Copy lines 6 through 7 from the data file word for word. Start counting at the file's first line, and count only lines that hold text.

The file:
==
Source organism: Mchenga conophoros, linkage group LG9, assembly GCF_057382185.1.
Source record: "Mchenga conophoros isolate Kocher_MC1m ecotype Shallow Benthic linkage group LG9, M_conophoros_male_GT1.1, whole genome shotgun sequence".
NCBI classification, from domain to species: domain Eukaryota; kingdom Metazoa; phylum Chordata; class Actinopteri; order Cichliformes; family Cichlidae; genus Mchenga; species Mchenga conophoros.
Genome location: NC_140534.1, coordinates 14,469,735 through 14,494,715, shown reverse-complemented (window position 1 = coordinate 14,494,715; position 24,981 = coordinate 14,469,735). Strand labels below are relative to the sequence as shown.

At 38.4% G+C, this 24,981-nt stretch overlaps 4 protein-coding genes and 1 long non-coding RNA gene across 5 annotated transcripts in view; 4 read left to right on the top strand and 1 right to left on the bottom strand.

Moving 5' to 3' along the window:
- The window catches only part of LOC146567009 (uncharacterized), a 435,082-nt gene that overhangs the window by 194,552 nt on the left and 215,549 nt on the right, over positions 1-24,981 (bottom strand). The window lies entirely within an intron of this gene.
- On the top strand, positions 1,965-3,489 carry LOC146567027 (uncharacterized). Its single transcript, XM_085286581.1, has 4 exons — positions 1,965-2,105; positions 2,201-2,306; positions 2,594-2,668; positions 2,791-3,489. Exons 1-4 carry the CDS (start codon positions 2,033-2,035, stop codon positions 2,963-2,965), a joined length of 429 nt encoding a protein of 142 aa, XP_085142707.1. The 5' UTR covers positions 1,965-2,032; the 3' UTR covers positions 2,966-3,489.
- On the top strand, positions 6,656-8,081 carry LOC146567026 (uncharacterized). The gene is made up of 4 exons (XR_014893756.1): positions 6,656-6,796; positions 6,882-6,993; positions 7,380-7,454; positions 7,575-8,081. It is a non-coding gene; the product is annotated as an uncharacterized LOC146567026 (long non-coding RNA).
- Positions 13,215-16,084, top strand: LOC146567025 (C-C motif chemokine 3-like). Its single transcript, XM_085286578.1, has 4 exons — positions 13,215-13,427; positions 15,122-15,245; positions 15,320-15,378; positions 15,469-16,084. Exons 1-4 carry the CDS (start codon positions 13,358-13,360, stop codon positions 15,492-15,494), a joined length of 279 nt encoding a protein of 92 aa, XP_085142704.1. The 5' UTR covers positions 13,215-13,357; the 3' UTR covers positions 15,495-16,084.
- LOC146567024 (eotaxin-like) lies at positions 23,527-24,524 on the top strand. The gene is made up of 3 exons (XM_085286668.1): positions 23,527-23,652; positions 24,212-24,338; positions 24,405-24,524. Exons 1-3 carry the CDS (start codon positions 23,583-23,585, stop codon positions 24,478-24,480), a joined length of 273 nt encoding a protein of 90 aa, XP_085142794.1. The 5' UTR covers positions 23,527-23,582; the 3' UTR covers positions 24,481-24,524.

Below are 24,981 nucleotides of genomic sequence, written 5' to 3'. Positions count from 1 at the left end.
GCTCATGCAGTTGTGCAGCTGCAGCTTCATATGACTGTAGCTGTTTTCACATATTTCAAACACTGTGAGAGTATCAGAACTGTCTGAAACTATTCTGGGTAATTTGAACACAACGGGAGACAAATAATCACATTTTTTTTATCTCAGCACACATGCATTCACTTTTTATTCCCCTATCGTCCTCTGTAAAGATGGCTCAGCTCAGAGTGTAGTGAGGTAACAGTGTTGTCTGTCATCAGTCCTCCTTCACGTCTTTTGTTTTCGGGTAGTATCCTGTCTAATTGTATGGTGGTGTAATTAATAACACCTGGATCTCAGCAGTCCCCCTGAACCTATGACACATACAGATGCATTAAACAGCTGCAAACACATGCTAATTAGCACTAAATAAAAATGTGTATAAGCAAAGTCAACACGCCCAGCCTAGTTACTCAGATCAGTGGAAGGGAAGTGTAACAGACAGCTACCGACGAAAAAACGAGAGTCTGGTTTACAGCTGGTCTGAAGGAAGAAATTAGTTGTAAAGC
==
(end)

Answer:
Moving 5' to 3' along the window:
- The window catches only part of LOC146567009 (uncharacterized), a 435,082-nt gene that overhangs the window by 194,552 nt on the left and 215,549 nt on the right, over positions 1-24,981 (bottom strand). The window lies entirely within an intron of this gene.